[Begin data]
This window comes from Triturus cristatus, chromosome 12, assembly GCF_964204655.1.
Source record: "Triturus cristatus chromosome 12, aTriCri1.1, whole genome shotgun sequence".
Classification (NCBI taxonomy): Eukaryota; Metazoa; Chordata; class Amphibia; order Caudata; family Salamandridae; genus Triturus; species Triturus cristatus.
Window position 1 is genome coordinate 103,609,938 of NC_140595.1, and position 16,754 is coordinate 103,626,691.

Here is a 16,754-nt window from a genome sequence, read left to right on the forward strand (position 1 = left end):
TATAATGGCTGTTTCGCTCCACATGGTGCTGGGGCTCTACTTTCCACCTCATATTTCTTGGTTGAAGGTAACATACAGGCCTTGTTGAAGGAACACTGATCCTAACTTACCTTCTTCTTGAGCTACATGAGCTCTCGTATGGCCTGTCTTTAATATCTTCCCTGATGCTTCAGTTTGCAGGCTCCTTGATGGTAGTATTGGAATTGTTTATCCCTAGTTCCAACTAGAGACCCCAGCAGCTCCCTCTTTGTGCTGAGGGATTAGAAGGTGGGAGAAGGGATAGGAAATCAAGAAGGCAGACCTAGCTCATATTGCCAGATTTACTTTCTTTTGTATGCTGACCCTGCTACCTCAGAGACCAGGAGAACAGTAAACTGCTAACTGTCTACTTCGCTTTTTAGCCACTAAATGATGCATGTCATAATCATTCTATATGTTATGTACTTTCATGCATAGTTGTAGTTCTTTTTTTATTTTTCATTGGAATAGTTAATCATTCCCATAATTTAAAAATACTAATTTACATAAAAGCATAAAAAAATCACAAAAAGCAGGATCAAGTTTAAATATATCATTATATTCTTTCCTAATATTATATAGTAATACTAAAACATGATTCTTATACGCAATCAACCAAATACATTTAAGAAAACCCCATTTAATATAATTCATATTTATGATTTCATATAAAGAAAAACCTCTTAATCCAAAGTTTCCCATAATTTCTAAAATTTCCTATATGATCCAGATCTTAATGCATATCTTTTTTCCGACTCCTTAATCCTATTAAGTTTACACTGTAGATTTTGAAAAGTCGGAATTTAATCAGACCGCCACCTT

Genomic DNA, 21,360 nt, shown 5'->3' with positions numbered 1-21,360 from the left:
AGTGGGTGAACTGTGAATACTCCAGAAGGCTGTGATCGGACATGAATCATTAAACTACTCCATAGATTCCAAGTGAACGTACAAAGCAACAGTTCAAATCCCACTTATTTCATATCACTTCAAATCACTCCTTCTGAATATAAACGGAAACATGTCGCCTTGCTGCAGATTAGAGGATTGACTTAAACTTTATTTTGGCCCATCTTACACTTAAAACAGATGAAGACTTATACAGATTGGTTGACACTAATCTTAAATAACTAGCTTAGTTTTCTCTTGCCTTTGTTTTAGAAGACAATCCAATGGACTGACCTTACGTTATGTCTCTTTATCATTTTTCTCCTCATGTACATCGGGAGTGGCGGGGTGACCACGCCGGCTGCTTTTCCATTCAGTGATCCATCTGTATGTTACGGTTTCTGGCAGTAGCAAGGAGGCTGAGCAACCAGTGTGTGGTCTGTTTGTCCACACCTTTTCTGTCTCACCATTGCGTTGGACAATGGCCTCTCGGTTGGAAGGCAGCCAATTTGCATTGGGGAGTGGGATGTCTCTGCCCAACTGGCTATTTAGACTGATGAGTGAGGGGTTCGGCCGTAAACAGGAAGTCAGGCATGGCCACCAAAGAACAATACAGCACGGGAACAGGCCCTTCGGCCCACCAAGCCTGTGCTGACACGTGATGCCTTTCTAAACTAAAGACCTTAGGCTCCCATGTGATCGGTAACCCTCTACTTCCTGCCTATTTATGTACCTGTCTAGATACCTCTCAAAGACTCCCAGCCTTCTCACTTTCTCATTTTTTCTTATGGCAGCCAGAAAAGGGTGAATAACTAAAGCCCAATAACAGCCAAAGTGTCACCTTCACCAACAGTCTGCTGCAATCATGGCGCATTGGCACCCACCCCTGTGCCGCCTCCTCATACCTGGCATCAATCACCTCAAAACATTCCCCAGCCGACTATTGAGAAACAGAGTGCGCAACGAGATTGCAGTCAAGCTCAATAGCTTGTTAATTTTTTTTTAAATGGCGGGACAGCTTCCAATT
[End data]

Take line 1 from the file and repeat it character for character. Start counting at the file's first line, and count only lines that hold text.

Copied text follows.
This window comes from Triturus cristatus, chromosome 12, assembly GCF_964204655.1.